Orphans of Chaos was described to me as Harry Potter for adults. Students have magical powers, but as a slant, the teachers are actually their enemies. I don't think this comparison does an accurate job of portraying the mood of the book, but it comes close.
Orphans of Chaos - the first of a trilogy of fantasy books by John Charles Wright - takes place in an ambiguously old-fashioned boarding school in the UK, where five teenage students with no memory of their past start to realize their school is a jail, and their teachers are captors. The children stop taking their daily medicines, which awakens their dormant magical powers: each from a different and equally powerful paradigm. They slowly learn that they are hostages in a classic power play. All involved, including their teachers, are gods or servants of heaven. Narrated by one of the children - Amelia Windrose - they embark on a series of adventures to regain their memories, their powers, and escape their fate as political pawns.
The book is written in a somewhat florid style. I enjoyed the pace, which alternates between dialog and adventure. The language and plot elements are evocative of a pseudo-Victorian setting, though we later learn that the book takes place around modern day. All of the adventures and magic are entertaining. Though there may be an overload on the number of minor characters involved, all of the people (gods?) have intriguing backgrounds.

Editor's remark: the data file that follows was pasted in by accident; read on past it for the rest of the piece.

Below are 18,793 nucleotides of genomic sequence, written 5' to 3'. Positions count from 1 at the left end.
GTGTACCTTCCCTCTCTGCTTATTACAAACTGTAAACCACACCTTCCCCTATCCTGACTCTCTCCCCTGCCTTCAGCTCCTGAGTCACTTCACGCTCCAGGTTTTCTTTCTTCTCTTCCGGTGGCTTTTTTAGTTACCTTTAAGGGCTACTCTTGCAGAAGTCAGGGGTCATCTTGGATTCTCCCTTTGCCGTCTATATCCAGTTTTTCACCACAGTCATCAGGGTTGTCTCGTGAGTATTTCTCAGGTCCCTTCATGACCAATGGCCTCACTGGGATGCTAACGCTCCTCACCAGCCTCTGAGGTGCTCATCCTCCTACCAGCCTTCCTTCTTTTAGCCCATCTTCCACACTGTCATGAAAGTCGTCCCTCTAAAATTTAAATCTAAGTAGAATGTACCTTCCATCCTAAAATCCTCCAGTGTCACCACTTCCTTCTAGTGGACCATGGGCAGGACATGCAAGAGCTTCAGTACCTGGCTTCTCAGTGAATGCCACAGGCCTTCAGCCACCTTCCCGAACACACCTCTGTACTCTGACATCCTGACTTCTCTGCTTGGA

There are a few places where the book falls short. There's not a great continuity on which of the five children are involved in adventures or conversations. The children that are part of the action seem to be selected arbitrarily. Some of the descriptions of magic start out as plausible and easy to follow, and morph into the ridiculous by the end of the paragraph - I think this is done on purpose for comic effect, but I didn't find it very amusing, just annoying. In some places, we're given exposition in a very dense and unlikely format.
But perhaps most of all, I felt the light sexuality too overt and a little disturbing. This may be a credit for some of my readers, but I'm violently opposed to any glorifications of pedophiles in books. We never learn the girls' ages, but we know for sure that they're not women, even if they have the necessary features. And yet, the girls are constantly seducing or are seduced by their teachers. I can handle overtones, but the scenarios - especially towards the end of the book - were constant and served little or no purpose for the story.
I think I will read the rest of the trilogy, just to see how the adventure proceeds. And there's hope for the "bad guys" yet. I can't put a book down until I know for sure whether or not the characters are dynamic. There's a definite attachment for Amelia built up, and though the rest of the children sort of disappear towards the end of the book, I'd like to be reunited with them. The occasional flaws and annoyances are minor enough, and the concept entertaining enough that I'll continue reading. I recommend this book to any fans of young adult fantasy who aren't put off by wordy, moderately-paced stories.